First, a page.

Voices from Solitary: “No Human Being Should Be Treated This Way”

by | July 9, 2012

The following is an excerpt from testimony submitted by the ACLU of Connecticut to the recent Senate Judiciary subcommittee hearing on solitary confinement, on behalf of a man who had spent nearly two years at Northern Correctional Institution, Connecticut’s supermax prison. With a history of mental health problems, he was placed in the Administrative Segregation Program, where inmates typically spend 23 hours a day in a 7×12 cell. He testifies about the dehumanizing conditions of solitary, and details witnessing others engaging in self-harm as well as one of his own suicide attempts. –Sal Rodriguez

On December 11, 2010, just 8 days after I had arrived at Northern, I was placed on suicide watch. I was placed in Cell 101 on Cell Block 1, in a “strip cell”, which is no different from a regular cell,  save for the top iron bunk bed and the table-stool unit being removed. On suicide watch, we were often left in handcuffs, shackles, tetherchain and pad-lock, for hours and sometimes days on end. The cell was freezing, and it was impossible to properly use the toilet or feed ourselves. After being placed on suicide watch in Cell 101, I was placed on this “in-cell restraint” status, for 24 hours unprotected.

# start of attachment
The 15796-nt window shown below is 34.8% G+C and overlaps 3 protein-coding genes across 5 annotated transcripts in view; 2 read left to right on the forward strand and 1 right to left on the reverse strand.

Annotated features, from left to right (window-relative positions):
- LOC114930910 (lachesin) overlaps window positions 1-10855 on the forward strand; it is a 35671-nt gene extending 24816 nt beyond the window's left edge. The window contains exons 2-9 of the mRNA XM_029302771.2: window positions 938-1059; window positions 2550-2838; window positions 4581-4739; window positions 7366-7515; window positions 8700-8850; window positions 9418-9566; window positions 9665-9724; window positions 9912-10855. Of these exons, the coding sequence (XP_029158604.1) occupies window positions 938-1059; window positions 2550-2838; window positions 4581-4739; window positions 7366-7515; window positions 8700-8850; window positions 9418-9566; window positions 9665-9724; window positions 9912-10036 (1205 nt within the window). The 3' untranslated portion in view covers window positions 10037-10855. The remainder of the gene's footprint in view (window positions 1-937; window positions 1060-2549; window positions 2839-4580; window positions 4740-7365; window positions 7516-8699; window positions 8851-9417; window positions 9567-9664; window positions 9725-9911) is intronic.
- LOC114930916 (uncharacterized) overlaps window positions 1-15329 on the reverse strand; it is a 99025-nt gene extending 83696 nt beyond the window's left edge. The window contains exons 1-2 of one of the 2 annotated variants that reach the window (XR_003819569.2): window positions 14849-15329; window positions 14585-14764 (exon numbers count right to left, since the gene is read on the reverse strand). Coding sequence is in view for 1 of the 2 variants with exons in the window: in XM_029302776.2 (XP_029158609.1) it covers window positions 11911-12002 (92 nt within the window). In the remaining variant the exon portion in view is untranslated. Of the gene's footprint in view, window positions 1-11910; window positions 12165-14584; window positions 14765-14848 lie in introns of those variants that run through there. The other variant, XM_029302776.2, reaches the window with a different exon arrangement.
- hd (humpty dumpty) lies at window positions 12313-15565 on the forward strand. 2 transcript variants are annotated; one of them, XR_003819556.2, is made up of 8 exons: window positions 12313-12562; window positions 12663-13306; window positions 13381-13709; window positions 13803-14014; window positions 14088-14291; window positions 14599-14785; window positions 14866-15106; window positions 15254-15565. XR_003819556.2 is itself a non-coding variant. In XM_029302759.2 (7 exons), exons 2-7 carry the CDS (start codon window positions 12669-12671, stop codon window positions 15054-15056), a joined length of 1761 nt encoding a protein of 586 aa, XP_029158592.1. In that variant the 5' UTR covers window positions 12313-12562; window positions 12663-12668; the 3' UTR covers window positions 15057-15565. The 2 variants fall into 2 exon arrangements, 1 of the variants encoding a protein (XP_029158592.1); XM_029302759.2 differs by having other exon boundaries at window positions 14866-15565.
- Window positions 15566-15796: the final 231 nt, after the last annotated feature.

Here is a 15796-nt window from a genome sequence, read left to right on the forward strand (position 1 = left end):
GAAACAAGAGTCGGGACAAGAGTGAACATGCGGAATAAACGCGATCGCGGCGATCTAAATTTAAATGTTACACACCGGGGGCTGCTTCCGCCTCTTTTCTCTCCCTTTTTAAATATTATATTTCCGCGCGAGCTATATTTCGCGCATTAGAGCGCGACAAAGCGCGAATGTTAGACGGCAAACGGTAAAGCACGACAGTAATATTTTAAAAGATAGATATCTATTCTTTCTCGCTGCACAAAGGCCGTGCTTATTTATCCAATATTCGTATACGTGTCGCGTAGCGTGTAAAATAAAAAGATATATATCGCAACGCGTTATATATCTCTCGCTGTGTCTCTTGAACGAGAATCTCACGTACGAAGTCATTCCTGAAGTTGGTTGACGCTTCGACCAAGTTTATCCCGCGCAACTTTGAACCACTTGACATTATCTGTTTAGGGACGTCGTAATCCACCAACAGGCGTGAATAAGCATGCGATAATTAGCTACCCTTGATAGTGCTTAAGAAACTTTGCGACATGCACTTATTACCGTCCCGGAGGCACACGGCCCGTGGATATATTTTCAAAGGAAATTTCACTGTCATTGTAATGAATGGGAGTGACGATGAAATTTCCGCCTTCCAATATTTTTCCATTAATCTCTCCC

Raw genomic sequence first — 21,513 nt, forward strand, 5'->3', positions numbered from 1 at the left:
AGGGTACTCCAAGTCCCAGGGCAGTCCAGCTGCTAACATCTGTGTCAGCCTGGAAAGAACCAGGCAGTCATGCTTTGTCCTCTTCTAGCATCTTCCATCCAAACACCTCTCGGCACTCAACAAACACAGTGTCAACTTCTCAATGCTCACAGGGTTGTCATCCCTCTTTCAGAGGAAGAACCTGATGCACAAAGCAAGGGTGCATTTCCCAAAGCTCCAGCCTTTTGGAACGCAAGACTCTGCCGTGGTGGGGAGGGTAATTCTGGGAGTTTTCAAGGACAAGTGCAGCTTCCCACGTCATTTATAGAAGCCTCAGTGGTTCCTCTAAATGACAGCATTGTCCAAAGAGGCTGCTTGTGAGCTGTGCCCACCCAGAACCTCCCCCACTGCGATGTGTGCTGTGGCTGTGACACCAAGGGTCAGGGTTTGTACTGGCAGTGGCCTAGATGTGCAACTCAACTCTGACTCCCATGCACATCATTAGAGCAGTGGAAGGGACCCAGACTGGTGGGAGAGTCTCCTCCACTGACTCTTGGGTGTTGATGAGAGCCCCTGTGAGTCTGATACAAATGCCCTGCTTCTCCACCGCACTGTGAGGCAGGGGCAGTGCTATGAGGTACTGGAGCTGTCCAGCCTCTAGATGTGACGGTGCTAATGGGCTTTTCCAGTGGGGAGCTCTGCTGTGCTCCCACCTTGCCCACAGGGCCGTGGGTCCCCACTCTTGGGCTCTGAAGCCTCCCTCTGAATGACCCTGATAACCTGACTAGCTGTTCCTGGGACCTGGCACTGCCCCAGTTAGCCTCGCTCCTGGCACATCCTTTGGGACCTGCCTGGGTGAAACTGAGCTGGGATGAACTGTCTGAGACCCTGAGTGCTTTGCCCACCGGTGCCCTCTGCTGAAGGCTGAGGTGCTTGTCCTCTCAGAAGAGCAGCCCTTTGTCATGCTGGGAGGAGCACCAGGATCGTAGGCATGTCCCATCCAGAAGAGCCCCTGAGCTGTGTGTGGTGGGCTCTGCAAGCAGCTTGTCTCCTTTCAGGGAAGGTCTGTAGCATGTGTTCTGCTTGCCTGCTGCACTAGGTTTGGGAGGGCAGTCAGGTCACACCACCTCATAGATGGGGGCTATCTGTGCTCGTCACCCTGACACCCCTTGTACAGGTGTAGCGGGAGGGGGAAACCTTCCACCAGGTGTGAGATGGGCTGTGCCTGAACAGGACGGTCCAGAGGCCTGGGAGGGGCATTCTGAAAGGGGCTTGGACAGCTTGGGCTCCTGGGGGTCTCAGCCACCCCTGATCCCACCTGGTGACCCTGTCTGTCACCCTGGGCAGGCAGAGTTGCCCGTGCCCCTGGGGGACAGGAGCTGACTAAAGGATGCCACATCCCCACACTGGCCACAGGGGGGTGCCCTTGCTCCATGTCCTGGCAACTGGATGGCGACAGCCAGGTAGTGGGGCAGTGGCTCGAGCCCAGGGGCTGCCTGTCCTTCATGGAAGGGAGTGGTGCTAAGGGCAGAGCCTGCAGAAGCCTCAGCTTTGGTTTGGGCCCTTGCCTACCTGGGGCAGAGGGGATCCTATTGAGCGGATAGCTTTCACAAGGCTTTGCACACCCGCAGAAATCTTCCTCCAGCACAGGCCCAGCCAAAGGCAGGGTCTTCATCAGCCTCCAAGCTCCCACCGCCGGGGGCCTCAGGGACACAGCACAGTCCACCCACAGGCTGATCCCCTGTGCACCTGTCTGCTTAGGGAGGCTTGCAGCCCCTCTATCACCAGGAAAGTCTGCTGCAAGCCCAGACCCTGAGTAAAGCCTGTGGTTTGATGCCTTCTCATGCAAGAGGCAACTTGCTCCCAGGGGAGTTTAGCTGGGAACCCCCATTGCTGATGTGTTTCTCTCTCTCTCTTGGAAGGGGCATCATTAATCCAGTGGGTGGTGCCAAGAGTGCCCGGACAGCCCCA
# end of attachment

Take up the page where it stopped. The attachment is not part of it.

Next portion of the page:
Shortly after this, I witnessed an incident that traumatized me, and truly impressed upon me the conditions at Northern. In February of 2011, I watched a prisoner as he started bashing his head against his cell door window. That man was suffering and had been completely denied the mental health care he needed; he was depressed and hurt, he needed someone to understand. So it seemed to me then, when he started banging his head, that it was more like a cry for help—BOOM, BOOM, BOOM! However, he started to gather rhythm; he gritted his teeth—BOOM, BOOM, BOOM, BOOM! And I realized that he was self-sedating. The physical pain was quickly becoming preferable to  the psychological and emotional pain. I watched him in his agonizing bliss as his tears mixed with blood from his wound.

A prison guard had been by earlier and had seen the prisoner  hurting himself, but there was no injury then so the guard kept going. Now he stopped; I could tell by the guard’s profile that for just a brief second he softened and humanity was coming through, but just as  quickly as it came it went, and he walked away as if those streams of  blood were water. While he walked past my cell I asked him to help the prisoner—he said, “It’s just a little blood.”